they will develop bacteriuria, which means just bacteria in the urine. For
example, if you take catheters that have been in place for a week or longer, the
likelihood of having bacteriuria by then is probably about 90 percent.


ICT: Does bacteriuria represent a
disease state requiring treatment?


RD: I think that is an extremely
important issue, which unfortunately has clouded the evaluation of measures that
could potentially prevent CAUTIs.

Bacteriuria simply means a presence of bacteria in the urine.
Most patients with an indwelling bladder catheter will have bacteriuria. Most
cases of bacteriuria will remain asymptomatic. Only a small percentage
depending on the type of patient and duration of catheter placement, and perhaps
even the type of organisms responsible for the bacteriuria, because some of them
are more virulent than others become symptomatic. I would say anywhere
between 10 percent and 30 percent of cases of bacteriuria will become associated
with a clinical episode of CAUTI. That is very important to comprehend because
the primary objective in coming up with an optimal solution for CAUTI is to
prevent this infection rather than to prevent bacteriuria. In fact, you may not
be able to prevent bacteriuria. Moreover, even if you decrease the incidence of
bacteriuria, there is no guarantee that that decrease in the incidence of
bacteriuria will result necessarily in the reduction in the rate of CAUTI.


ICT: The Occupational Safety and
Health Administration (OSHA) frequently refers to work-practice controls and
engineering controls. Work practice controls mean primarily methods of use,
measures that one can take in the course of daily practice. Engineering controls
refer to products. Are there work practice controls habits of use, technique
that can be implemented that in and of themselves can diminish the risk of
CAUTIs?


RD: In my opinion, the most
important work practice control for prevention of CAUTI is to avoid
inappropriate catheterization and to remove the catheter when no longer
clinically indicated. Unfortunately, studies have shown that we have not done very well with either of these two
issues, because still a significant portion of catheter insertions are deemed
improper, and because we as physicians often are not even aware that our own
patients have an indwelling catheter. Even in instances where we are made aware
of the existence of a bladder catheter in our own patients, we may not
effectively consider alternatives to catheterization; for example, an external condom or other voiding measures. In
terms of nurses input, the most important preventive measure is to provide
optimal sterile techniques at the time of insertion, as well as during
maintenance of the indwelling bladder catheter. Unfortunately, I think we
probably have reached a point of maximum return from optimizing those work
habits. Therefore, we get to a point where we should look for other
options that may augment those work habits.


ICT: Can you give us an overview
of the various technologies and engineering controls that have been applied to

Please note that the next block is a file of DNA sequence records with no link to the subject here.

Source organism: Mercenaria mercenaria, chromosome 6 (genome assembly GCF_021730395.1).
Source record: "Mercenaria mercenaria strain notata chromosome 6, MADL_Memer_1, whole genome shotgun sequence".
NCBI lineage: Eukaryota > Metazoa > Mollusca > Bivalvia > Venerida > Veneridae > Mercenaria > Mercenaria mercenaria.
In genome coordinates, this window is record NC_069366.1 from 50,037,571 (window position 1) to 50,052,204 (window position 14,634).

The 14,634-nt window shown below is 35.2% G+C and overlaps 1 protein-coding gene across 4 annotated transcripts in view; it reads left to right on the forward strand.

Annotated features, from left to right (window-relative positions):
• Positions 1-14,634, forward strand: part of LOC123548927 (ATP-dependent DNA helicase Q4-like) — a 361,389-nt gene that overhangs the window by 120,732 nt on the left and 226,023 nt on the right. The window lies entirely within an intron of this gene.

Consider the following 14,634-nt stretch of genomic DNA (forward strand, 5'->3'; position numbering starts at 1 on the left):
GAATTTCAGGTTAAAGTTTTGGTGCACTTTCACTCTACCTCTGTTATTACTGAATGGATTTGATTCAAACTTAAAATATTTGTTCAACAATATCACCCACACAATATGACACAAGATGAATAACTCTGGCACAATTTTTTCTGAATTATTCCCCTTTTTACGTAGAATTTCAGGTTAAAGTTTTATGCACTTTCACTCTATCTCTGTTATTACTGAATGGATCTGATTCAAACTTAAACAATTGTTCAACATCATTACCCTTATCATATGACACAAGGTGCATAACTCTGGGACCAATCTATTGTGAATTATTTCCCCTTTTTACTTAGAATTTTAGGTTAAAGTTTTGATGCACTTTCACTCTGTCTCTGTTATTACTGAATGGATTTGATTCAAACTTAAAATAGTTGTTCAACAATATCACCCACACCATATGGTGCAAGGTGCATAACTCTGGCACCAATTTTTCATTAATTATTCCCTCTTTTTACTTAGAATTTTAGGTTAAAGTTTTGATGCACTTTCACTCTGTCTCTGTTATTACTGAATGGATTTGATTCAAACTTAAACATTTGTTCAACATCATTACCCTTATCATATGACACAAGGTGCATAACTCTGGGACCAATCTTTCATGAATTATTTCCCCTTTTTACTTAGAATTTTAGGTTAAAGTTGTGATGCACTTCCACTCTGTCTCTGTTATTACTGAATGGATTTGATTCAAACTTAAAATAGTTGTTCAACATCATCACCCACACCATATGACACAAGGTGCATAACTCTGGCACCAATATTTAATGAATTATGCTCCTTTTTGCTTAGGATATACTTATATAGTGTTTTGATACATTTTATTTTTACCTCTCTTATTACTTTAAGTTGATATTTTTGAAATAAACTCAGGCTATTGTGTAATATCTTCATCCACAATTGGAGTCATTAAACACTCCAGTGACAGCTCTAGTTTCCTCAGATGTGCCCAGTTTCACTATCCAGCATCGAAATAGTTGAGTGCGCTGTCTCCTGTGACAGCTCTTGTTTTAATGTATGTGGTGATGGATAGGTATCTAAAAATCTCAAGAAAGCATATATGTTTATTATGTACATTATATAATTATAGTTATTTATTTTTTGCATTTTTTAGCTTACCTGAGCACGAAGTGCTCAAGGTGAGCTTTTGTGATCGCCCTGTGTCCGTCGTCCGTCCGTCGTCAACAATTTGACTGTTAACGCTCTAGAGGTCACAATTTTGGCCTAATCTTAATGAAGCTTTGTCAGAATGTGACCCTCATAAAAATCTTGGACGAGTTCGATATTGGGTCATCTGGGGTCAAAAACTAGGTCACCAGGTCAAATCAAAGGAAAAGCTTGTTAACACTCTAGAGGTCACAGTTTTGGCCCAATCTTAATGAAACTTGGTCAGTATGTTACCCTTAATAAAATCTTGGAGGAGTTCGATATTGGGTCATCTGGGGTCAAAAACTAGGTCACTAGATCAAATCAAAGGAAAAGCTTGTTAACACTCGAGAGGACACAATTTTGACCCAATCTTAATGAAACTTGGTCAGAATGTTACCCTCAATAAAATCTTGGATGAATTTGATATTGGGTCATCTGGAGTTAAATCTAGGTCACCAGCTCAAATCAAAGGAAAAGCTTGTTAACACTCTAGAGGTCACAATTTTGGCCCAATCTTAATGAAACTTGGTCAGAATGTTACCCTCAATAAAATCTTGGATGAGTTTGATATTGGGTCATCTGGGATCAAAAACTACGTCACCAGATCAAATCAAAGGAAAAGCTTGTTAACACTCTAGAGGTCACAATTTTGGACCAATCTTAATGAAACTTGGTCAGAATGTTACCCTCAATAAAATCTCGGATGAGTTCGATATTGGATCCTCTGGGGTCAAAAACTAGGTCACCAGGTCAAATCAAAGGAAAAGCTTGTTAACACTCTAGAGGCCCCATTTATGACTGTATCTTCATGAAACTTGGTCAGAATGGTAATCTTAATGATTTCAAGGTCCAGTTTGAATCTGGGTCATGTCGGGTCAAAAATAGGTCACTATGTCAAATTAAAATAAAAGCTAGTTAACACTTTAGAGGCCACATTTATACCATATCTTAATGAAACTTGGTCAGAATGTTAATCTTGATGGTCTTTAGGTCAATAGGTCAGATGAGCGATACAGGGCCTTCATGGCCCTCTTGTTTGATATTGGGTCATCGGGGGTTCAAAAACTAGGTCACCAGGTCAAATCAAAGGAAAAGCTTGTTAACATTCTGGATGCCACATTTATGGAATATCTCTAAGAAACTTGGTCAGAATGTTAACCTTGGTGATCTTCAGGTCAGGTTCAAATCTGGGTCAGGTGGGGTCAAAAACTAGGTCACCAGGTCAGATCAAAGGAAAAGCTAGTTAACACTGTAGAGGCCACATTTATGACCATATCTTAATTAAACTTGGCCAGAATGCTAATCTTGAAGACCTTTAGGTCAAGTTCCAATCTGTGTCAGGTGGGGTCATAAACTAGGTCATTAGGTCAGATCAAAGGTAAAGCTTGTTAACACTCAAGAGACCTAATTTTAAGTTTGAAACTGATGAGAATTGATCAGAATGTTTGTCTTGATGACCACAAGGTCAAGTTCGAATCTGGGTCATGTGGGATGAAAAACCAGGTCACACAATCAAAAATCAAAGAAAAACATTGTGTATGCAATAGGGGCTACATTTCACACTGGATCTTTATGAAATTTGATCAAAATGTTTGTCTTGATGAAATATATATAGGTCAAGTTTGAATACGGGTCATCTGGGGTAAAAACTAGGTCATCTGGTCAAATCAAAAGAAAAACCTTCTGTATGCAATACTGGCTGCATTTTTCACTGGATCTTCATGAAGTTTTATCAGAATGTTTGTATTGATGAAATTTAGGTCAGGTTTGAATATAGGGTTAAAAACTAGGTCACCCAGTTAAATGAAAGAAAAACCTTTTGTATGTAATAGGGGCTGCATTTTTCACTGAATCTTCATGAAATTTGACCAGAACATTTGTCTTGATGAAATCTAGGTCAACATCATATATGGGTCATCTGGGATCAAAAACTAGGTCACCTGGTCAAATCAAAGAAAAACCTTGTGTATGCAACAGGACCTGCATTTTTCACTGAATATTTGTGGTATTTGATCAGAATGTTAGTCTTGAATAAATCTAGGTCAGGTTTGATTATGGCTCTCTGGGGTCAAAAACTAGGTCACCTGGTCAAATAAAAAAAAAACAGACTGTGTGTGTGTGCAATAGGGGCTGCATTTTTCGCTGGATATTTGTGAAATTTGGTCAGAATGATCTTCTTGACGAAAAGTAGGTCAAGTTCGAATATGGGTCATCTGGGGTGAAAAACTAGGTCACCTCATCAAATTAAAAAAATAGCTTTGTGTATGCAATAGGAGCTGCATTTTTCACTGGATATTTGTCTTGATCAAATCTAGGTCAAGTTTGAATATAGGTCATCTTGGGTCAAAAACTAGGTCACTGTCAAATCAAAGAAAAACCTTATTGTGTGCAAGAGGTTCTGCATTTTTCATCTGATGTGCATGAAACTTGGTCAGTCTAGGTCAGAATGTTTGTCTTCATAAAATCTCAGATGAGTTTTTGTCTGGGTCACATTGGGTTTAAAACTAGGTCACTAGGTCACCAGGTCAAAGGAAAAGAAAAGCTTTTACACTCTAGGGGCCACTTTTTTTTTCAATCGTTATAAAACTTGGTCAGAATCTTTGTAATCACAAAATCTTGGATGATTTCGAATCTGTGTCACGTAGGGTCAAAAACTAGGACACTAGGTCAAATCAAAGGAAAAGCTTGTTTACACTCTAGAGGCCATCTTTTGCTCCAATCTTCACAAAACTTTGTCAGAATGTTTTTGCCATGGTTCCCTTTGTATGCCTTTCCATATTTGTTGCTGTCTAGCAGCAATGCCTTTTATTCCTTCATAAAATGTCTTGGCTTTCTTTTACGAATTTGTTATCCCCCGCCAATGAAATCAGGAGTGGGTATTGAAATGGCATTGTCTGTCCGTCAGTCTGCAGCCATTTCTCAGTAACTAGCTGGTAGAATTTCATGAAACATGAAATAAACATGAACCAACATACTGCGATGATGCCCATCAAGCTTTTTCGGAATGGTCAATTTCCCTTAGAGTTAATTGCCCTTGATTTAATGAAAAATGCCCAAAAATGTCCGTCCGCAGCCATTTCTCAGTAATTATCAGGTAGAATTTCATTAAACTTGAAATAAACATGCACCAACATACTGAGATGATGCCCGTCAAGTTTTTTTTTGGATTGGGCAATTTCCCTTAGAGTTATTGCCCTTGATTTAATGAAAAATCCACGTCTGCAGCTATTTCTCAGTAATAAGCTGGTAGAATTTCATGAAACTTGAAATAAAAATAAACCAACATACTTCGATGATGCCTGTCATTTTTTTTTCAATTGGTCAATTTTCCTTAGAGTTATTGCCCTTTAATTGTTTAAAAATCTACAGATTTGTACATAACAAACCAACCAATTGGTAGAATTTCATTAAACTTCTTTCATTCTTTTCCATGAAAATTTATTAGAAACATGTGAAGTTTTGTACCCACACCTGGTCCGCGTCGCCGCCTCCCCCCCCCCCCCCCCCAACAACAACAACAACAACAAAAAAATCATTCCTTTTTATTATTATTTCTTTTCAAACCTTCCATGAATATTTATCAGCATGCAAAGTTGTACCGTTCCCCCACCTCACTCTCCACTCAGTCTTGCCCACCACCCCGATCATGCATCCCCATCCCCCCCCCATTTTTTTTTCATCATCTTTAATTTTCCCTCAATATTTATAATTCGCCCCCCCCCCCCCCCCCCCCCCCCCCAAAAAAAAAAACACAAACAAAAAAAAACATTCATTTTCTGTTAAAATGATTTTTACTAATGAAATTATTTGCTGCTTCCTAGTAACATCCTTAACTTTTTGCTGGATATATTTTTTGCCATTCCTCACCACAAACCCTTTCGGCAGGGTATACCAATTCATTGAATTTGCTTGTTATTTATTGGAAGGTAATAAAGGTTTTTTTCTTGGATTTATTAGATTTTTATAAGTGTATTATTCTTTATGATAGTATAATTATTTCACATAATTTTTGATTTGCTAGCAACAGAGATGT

the reduction and eradication of CAUTIs?


RD: By relying on what we know now,
we have to admit that we cannot completely eradicate or prevent the formation of
the biofilm around the bladder catheter. Therefore, our technological
advancements should be based on manipulation of the biofilm in one form or
another in an attempt to prevent that biofilm from triggering clinical
infection. Theoretically, technology can achieve that objective via one of three
forms. The first form is to use drugs to fight bugs, and that form can be
provided in three fashions. The first fashion is via systemic administration of
anti-microbial agents in an effort to prevent recurrent bouts of symptomatic
UTI. In that regard, clinical trials have shown that although systemic,
long-term systemic antimicrobial prophylaxis may reduce the rate of UTI due to
that particular agent or agents, that comes at the expense of a higher rate of
infection due to more resistant organisms. Therefore, with systemic prophylactic
antibiotics, the overall rate of CAUTI is not reduced. Additionally, systemic
antibiotic prophylaxis is associated with adverse drug effect and allergic
reactions. Therefore, because of the relatively poor efficacy and the concern
over safety and toxicity, this practice is largely abandoned.

The second vehicle by which we can use drugs to fight bugs is
to administer them locally, as in application to the urethral meatus, irrigation
of the bladder catheter or the bladder itself, and addition of anti-microbial
agents to the urinary drainage bag. Clinical trials that have assessed all of
these measures have produced conflicting or ineffective results.

That leaves us with the third vehicle by which drugs can be
used to prevent bugs, which is the incorporation of antimicrobial agents onto
the surface of the catheter. Unlike in the case of vascular catheters where
the catheter surface that is surrounded by relatively small numbers of bacterial colony counts and the skin surrounding the exit site is
potentially subject to strong protection by certain forms of anti-microbial
coatings in the context of bladder catheters, the results have not been
satisfactory. Particularly in the area of chronic indwelling bladder catheters,
where to my knowledge there have been no prospective randomized clinical trials
that have shown that a particular type of antimicrobial coated bladder catheter
has reduced the rate of infection not asymptomatic bacteriuria, but
symptomatic infection as compared with an controlled uncoated catheter. Even
in the context of short-term catheterization of patients for one, up to two
weeks, the clinical efficacy has been largely based on the results of
prospective, non-randomized clinical trials, be it prospective cohort, or
prospective crossover studies. And therefore, the true efficacy of those coated
catheters in preventing catheter associated urinary tract infection still needs